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Measuring Diversity of the National Institutes of Health–Funded Workforce

Heggeness, Misty L. PhD, MPP, MSW; Evans, Lisa JD; Pohlhaus, Jennifer Reineke PhD; Mills, Sherry L. MD, MPH

Author Information
doi: 10.1097/ACM.0000000000001209


A diverse National Institutes of Health (NIH)-supported scientific workforce fosters scientific innovation, enhances global competitiveness, contributes to robust learning environments, improves researcher quality, enhances public trust, and increases the likelihood that underserved or health-disparity populations will participate in, and benefit from, health research.1–7 We highlight the need to make accurate comparisons when analyzing workforce diversity and recommend calculating representation ratios from a relevant labor market perspective. Representation ratios tell us whether a subpopulation is over- or underrepresented compared with its representation in a larger group or at a previous stage along the career path.8,9 In this article, we clarify the relevant labor market definition; calculate representation ratios along the career pathway, thus improving our understanding of focal points within the NIH biomedical research career path; and suggest areas for potential intervention.


Any lack of diversity among biomedical research professionals is not merely an issue of demographic equity; it undermines the realization of our national research goals.10,11 Studies have reported that diversity leads to greater stability in the workforce,1 enhances intellectual engagement and motivation,2 improves decision making in groups,2–4 and is correlated with increased earnings and productivity of native-born individuals. Given the importance of diversity within the workforce, it is essential to accurately measure representation and clearly understand the most relevant goal to strive for, which includes focusing on areas where the organization has the most potential to influence representation.

Prior studies have examined differences in the biomedical workforce. Pohlhaus et al12 and Ginther et al13,14 found disparities in the NIH research award funding system by sex, race, and ethnicity, and an earlier study by Ginther et al15 also found that underrepresented racial and ethnic groups fall out of the biomedical educational pathway well before they reach the eligible NIH principal investigator pool. Myers and Husbands-Fealing9 examined representation of subgroups within biomedicine and found that not all groups benefit from broad diversity policies in the same way. These studies provide a larger context for understanding diversity within the biomedical workforce.

Our research emphasizes the importance of using the most accurate comparison group to measure diversity. By correctly comparing NIH-funded awardees with the relevant population of individuals who are eligible for such an award, we improve our ability to precisely measure diverse representation and better identify areas where NIH contributions can help move the dial on accelerating diversity within the workforce.

Relevant labor market

Recent discussions about diversity16–20 assume that the proportion of individuals engaged in biomedical research or receiving NIH funding should be equal to the same proportions of women, racial and ethnic minorities, or persons with disabilities in the total U.S. population. This assumption does not account for other determinants influencing changes in the distribution of the U.S. population. For example, approximately 24% of the U.S. population is under age 1821 and falls out of the scope for understanding diversity in the biomedical workforce. However, even limiting the relevant reference population to a relevant working age is not enough. In 2010, only 3.1% of the U.S. population aged 25 and older would be competitive for NIH funding based on holding an advanced degree, such as a PhD, MD, or equivalent.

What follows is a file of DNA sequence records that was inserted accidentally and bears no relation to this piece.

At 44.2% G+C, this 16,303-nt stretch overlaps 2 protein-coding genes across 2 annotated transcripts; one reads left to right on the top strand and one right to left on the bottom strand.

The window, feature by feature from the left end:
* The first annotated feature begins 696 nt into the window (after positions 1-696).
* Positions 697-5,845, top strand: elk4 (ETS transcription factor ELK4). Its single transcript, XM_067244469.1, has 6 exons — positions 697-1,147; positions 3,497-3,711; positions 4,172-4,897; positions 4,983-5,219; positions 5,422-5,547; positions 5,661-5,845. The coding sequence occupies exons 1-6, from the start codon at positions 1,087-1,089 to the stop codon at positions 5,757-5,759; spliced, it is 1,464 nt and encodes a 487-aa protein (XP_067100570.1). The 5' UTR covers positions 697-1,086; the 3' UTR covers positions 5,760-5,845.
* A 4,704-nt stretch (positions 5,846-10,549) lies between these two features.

The term “relevant labor market” is defined by the U.S. Department of Labor Office of Federal Contract Compliance Programs22 which requires federal contractors to identify potential barriers to equal employment opportunity by conducting utilization and availability analyses. Utilization analyses describe the percentages of a protected group (e.g., race, ethnicity, or sex) by occupation within the current employer’s workforce. Availability analyses describe a similar percentage breakdown by protected class, but for applicants and potential employees who reside within either the geographic area or the employer’s relevant labor market. A discrepancy between these percentages in which the employer’s workforce percentage of protected class members is less than the percentage observed for the relevant labor market is referred to as “underutilization.”

Courts have used the relevant labor market analysis to assess an employer’s workforce for potential discrimination for almost three decades. Such analysis assumes that the proportion of women, racial and ethnic minorities, or persons with disabilities in an employer’s workforce is equal to that of qualified individuals in a well-defined geographic area. In our analysis, we focus on the availability analysis to determine the individuals who would and could potentially seek NIH support at various funding stages.

The NIH-funded workforce

The NIH is a major funder of biomedical and behavioral research in the United States. The NIH announces the availability of funds and specifies any requirements for researchers and institutions in funding opportunity announcements. Fellowship programs provide direct support to applicants who are still in training. Training programs are administered by established senior investigators and allow trainees to receive research and career support. The K program is designed for early-career investigators who transition to independent positions, typically as assistant professors. The R01 program, which is the original and oldest funding mechanism used by the NIH, is part of a group of programs collectively known as research project grants (RPGs), which includes other research funding mechanisms. Several funding mechanisms are considered equivalent to R01 awards; collectively; they are referred to as R01-equivalent awards.